The Quantified Self is defined—in the tagline of the movement’s website—as self -knowledge through numbers.  With the example of the Tikker “Happiness Watch” (also known as the Death Watch) I argue for the primacy of self-knowledge within the movement, and the subservient role of numbers.

Self-quantifiers utilize technologies to tell themselves, about themselves. The information gleaned through self-quantification practices and technologies are meant to facilitate mindfulness, which facilitates control, which facilitates change in a desired direction. For instance, if a FitBit tells its user how many calories s/he consumes and burns, the user is made aware of hir consumptive practices, exercise patterns, how these relate to body size, and what s/he can do to maintain or alter that body size to accomplish greater or lesser mass. The technologically induced numbers, however, are those which serve a human purpose. It’s less about the technology, less about the numbers, and more about how self-quantifiers use them for their own desired ends. That is, technological measurements of the body serve at the pleasure the desired self. This becomes quite clear with the example of the Tikker watch.

The Tikker, as a technology, tells the user very little about hir body. This is a watch which calculates the user’s average life expectancy, and then counts down the minutes until anticipated death. It also tells time, for what that’s worth. The algorithm for life expectancy is drawn from that used by the U.S. government, and is based quite simply on age, sex, and your cohort’s life table. As a woman of 30 years and 2 months, I have about 55.4 years left to live. If I were a man, that drops to 51.8 years.


The technical aspects of the watch are incredibly simplistic. It takes a calculation based on age and gender, and then it counts down. One’s age and gender are the only pieces of personalizing information. It ignores lifestyle, biography, family history, environment, etc.(not to mention excluding anyone with queer gender identification). More concretely,  my estimated 55.4 years ignores that my college apartment offered free tanning facilities (knock of several years), that I run or otherwise work out 6 days per week (add on a few), that my diet is almost entirely vegetables (add a few more), but that I finish every night with an ice cream cone (knock off a couple). It ignores my grandmother who lived to 92, and my grandfather who never hit 80. It forgets the grey hairs I developed while studying for comprehensive exams, and that weird stint of almost daily cheap-beer consumption. In short, the Tikker nods to the body, in a nominal way, while concentrating significant focus on the mind. Indeed, the creators refer to this as a “Happiness Watch,” and tout it as a product which will make the world a better place. And of course, they suggest that the watch will make better people out of those who wear it. The following is taken from the website:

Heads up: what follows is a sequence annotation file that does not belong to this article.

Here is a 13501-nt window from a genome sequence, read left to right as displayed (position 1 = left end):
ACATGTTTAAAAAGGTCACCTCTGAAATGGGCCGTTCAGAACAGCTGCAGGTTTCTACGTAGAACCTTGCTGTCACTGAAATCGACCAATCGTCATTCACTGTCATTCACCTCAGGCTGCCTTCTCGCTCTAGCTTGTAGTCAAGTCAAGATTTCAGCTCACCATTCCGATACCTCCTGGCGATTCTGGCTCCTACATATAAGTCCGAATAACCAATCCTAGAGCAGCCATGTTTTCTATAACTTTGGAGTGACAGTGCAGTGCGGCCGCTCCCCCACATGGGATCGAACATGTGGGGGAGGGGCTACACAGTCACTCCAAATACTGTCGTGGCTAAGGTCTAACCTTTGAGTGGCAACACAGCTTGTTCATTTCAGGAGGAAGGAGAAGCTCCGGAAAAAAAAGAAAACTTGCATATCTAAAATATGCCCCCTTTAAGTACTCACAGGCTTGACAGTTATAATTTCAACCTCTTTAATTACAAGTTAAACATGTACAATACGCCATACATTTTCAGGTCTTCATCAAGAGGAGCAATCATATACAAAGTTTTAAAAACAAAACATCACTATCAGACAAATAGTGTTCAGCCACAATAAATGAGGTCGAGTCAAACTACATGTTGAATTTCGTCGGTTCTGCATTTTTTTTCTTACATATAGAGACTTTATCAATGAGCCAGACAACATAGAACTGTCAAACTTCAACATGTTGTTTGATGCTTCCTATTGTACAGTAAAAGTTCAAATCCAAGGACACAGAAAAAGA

While death is nonnegotiable, life isn’t. The good news is that life is what you make of it – and it can be beautiful!

All we have to do is learn how to cherish the time and the life that we have been given, to honor it, suck the marrow from it, seize the day and follow our hearts. And the best way to do this is to realize that seconds, days and years are passing never to come again. And to make the right choices.

Anger or forgiveness? Tic-toc. Wearing a frown or a smile? Tic-toc. Happy or upset? Tic-toc. 

THAT’S WHY WE’VE CREATED Tikker, the death watch that counts down your life, just so you can make every second count.

Really, the Tikker is not much different than putting an inspirational saying on your bathroom mirror. It reminds you to live a certain way, focuses your energies on this lifestyle mentality, and encourages you to remain reflexive, always mindful of who you are, who you want to be, and how you have to live to get there. The only difference is that the Tikker has moving parts, a timer heading consistently and imperviously closer to zero. But this clock, these moving parts, are largely symbolic. They have little to do with the body of the person who employs it. This technology quantifies the self inaccurately, but these inaccuracies are of little consequence, as the numbers are but tools in the pursuit of a particular kind of mindfulness; a particular urgency of life.

Follow Jenny Davis on Twitter @Jenny_L_Davis